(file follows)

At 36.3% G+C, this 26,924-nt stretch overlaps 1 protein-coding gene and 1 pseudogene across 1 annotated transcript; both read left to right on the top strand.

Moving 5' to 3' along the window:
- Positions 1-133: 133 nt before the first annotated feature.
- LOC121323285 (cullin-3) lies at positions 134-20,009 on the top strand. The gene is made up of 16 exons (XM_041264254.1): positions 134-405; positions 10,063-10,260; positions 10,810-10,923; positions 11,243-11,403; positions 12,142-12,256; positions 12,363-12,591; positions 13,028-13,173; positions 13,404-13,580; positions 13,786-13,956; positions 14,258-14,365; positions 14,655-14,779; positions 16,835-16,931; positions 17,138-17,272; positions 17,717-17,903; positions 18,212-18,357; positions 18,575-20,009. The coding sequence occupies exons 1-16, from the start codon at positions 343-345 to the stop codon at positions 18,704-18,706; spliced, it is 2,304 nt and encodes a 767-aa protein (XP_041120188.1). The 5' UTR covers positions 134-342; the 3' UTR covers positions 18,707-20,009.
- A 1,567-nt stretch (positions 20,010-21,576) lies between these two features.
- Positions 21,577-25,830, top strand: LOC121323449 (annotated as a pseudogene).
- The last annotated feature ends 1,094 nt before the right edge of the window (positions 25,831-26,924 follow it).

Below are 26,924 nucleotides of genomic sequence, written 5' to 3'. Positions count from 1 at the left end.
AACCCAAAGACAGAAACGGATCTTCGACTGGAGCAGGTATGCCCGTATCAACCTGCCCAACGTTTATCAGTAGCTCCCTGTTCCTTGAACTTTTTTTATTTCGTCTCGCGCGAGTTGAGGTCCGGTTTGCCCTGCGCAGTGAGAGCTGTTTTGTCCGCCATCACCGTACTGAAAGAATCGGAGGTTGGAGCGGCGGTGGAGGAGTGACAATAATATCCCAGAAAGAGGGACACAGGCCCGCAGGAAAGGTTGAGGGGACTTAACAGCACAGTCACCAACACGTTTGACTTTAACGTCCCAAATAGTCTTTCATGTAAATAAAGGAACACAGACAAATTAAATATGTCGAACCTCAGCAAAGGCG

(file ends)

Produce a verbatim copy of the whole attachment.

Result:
At 36.3% G+C, this 26,924-nt stretch overlaps 1 protein-coding gene and 1 pseudogene across 1 annotated transcript; both read left to right on the top strand.

Moving 5' to 3' along the window:
- Positions 1-133: 133 nt before the first annotated feature.
- LOC121323285 (cullin-3) lies at positions 134-20,009 on the top strand. The gene is made up of 16 exons (XM_041264254.1): positions 134-405; positions 10,063-10,260; positions 10,810-10,923; positions 11,243-11,403; positions 12,142-12,256; positions 12,363-12,591; positions 13,028-13,173; positions 13,404-13,580; positions 13,786-13,956; positions 14,258-14,365; positions 14,655-14,779; positions 16,835-16,931; positions 17,138-17,272; positions 17,717-17,903; positions 18,212-18,357; positions 18,575-20,009. The coding sequence occupies exons 1-16, from the start codon at positions 343-345 to the stop codon at positions 18,704-18,706; spliced, it is 2,304 nt and encodes a 767-aa protein (XP_041120188.1). The 5' UTR covers positions 134-342; the 3' UTR covers positions 18,707-20,009.
- A 1,567-nt stretch (positions 20,010-21,576) lies between these two features.
- Positions 21,577-25,830, top strand: LOC121323449 (annotated as a pseudogene).
- The last annotated feature ends 1,094 nt before the right edge of the window (positions 25,831-26,924 follow it).

Below are 26,924 nucleotides of genomic sequence, written 5' to 3'. Positions count from 1 at the left end.
AACCCAAAGACAGAAACGGATCTTCGACTGGAGCAGGTATGCCCGTATCAACCTGCCCAACGTTTATCAGTAGCTCCCTGTTCCTTGAACTTTTTTTATTTCGTCTCGCGCGAGTTGAGGTCCGGTTTGCCCTGCGCAGTGAGAGCTGTTTTGTCCGCCATCACCGTACTGAAAGAATCGGAGGTTGGAGCGGCGGTGGAGGAGTGACAATAATATCCCAGAAAGAGGGACACAGGCCCGCAGGAAAGGTTGAGGGGACTTAACAGCACAGTCACCAACACGTTTGACTTTAACGTCCCAAATAGTCTTTCATGTAAATAAAGGAACACAGACAAATTAAATATGTCGAACCTCAGCAAAGGCG